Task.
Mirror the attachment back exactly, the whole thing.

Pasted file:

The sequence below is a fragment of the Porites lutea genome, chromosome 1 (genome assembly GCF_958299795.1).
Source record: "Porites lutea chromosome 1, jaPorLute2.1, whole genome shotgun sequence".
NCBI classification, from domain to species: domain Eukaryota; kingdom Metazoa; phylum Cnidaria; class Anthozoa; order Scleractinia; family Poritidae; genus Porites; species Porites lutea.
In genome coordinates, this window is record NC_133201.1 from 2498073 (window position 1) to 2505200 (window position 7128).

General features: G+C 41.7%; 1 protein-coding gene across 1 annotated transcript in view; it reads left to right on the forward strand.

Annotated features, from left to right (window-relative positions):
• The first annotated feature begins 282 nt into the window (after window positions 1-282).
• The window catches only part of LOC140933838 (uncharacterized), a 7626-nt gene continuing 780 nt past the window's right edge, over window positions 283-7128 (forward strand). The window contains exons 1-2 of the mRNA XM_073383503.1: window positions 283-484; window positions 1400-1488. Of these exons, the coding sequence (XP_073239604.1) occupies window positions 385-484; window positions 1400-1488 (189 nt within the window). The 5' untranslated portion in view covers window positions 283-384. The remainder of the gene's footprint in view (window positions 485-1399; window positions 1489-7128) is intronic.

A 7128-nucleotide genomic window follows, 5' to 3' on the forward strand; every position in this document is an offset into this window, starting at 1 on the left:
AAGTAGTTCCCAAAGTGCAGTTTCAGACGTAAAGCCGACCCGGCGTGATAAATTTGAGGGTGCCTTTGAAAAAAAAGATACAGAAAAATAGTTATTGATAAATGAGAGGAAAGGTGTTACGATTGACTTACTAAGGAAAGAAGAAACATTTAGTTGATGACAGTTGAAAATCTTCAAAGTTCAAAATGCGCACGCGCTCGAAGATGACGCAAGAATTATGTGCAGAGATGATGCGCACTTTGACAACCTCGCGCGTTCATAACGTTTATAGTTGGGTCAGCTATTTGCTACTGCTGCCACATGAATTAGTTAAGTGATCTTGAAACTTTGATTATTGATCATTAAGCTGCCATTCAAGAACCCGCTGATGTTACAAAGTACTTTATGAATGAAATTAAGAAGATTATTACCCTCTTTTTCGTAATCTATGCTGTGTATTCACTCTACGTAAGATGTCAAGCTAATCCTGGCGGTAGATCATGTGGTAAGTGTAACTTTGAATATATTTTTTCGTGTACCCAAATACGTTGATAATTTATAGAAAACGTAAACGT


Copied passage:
The sequence below is a fragment of the Porites lutea genome, chromosome 1 (genome assembly GCF_958299795.1).
Source record: "Porites lutea chromosome 1, jaPorLute2.1, whole genome shotgun sequence".
NCBI classification, from domain to species: domain Eukaryota; kingdom Metazoa; phylum Cnidaria; class Anthozoa; order Scleractinia; family Poritidae; genus Porites; species Porites lutea.
In genome coordinates, this window is record NC_133201.1 from 2498073 (window position 1) to 2505200 (window position 7128).

General features: G+C 41.7%; 1 protein-coding gene across 1 annotated transcript in view; it reads left to right on the forward strand.

Annotated features, from left to right (window-relative positions):
• The first annotated feature begins 282 nt into the window (after window positions 1-282).
• The window catches only part of LOC140933838 (uncharacterized), a 7626-nt gene continuing 780 nt past the window's right edge, over window positions 283-7128 (forward strand). The window contains exons 1-2 of the mRNA XM_073383503.1: window positions 283-484; window positions 1400-1488. Of these exons, the coding sequence (XP_073239604.1) occupies window positions 385-484; window positions 1400-1488 (189 nt within the window). The 5' untranslated portion in view covers window positions 283-384. The remainder of the gene's footprint in view (window positions 485-1399; window positions 1489-7128) is intronic.

A 7128-nucleotide genomic window follows, 5' to 3' on the forward strand; every position in this document is an offset into this window, starting at 1 on the left:
AAGTAGTTCCCAAAGTGCAGTTTCAGACGTAAAGCCGACCCGGCGTGATAAATTTGAGGGTGCCTTTGAAAAAAAAGATACAGAAAAATAGTTATTGATAAATGAGAGGAAAGGTGTTACGATTGACTTACTAAGGAAAGAAGAAACATTTAGTTGATGACAGTTGAAAATCTTCAAAGTTCAAAATGCGCACGCGCTCGAAGATGACGCAAGAATTATGTGCAGAGATGATGCGCACTTTGACAACCTCGCGCGTTCATAACGTTTATAGTTGGGTCAGCTATTTGCTACTGCTGCCACATGAATTAGTTAAGTGATCTTGAAACTTTGATTATTGATCATTAAGCTGCCATTCAAGAACCCGCTGATGTTACAAAGTACTTTATGAATGAAATTAAGAAGATTATTACCCTCTTTTTCGTAATCTATGCTGTGTATTCACTCTACGTAAGATGTCAAGCTAATCCTGGCGGTAGATCATGTGGTAAGTGTAACTTTGAATATATTTTTTCGTGTACCCAAATACGTTGATAATTTATAGAAAACGTAAACGT